Definition and historical of unbundling
One of the most incredible features of TCP/IP has to do with the fact that the protocol is almost completely defined in terms of software. TCP/IP is defined as “the collection (or suite) of networking protocols that have been used to construct the global Internet. The protocols are also referred to as the DoD (dee-oh-dee) or Arpanet protocol suite because their early development was funded by the Advanced Research Projects Agency (ARPA) of the US Department of Defense (DoD).
” (Oliver; 2005; Paragraph 8) But in general sense and in wider usage the Transmission Control Protocol or TCP and the Internet Protocol or IP belongs to the category of Internet protocol suite which can be defined as set of implementation of communications protocols that is used for protocol stack. This protocol stack is the key functioning authority on which the activation and operation of most of the commercial networks and specifically internet depends to maneuver. The most widely used TCP/IP utilities or protocols are UNIX workstations.
Other such TCP/IP utilities or protocols are Arp, Nslookup, Finger, Ping, Ftp, Rcp, Hostname, Rexec, Ipconfig, Route, Lpq, Rsh, Lpr, Tftp, Nbtstat, Tracert and Netstat. (Kar, 2006) In this protocol unlike almost anywhere else the physical
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One will undoubtedly remember that in the very first stages of the development of the Internet the mini-computer provided the physical layer and the datalink the devoted line. Later when the computer started making use of the dial-up connection to connect to the Internet the physical layer was provided by the PC and the telephone line provided the dedicated connection. Thus we saw that the Internet can link such utterly different networks provided they are both able to send and accept TCP/IP packets.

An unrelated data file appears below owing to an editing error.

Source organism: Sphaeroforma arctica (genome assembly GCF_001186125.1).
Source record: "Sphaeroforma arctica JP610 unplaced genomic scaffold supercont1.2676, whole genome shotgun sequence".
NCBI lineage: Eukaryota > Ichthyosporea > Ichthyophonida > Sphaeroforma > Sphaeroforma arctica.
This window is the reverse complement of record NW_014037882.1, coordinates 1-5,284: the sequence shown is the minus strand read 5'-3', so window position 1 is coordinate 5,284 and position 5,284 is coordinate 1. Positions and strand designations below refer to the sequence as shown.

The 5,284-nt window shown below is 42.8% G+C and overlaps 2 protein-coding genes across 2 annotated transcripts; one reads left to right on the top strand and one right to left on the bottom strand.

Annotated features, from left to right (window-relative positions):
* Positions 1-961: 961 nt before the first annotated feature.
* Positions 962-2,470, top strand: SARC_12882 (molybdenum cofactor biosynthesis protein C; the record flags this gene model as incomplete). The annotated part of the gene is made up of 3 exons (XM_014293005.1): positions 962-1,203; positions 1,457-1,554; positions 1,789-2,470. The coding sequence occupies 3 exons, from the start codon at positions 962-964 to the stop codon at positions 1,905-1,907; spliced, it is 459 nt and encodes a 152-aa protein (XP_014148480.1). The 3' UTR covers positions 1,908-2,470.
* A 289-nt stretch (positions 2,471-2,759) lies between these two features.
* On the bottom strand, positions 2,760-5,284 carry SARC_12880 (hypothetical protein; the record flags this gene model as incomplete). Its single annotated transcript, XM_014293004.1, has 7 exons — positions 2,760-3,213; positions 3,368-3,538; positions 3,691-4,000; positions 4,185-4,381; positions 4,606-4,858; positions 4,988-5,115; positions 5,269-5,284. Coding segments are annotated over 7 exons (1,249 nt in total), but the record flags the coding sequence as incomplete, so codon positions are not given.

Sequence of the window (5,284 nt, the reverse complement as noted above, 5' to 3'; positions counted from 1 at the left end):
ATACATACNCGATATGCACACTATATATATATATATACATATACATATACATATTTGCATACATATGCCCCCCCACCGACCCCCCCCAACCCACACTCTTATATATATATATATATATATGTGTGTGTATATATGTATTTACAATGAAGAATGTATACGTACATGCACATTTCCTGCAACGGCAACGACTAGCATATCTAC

In PSTN’s (Public Switched Telephone Network) circuit switching mode telephone lines were switched physically at the central level by telephone exchanges. This allowed the exchanges to continue to control both the physical and the other layers and to guarantee a bandwidth by creating a prior connection amongst the terminals. Hence, as we can see in such a case the protocols had to be coordinated for every layer in order to ensure a connection between the various networks. (Fletcher, 2003)
Unlike in such a connection the TCP/IP connection makes use of what is called a packet switching system where the data is put into a sort of packet and the packet submitted to a certain address simply by writing the address at which it needs to be posted in the header. In such a system there is no need for establishing a connection as we know it. As is obvious such a system is both cheap and easy however its reliability has often been doubted since neither its route nor its bandwidth can really be guaranteed.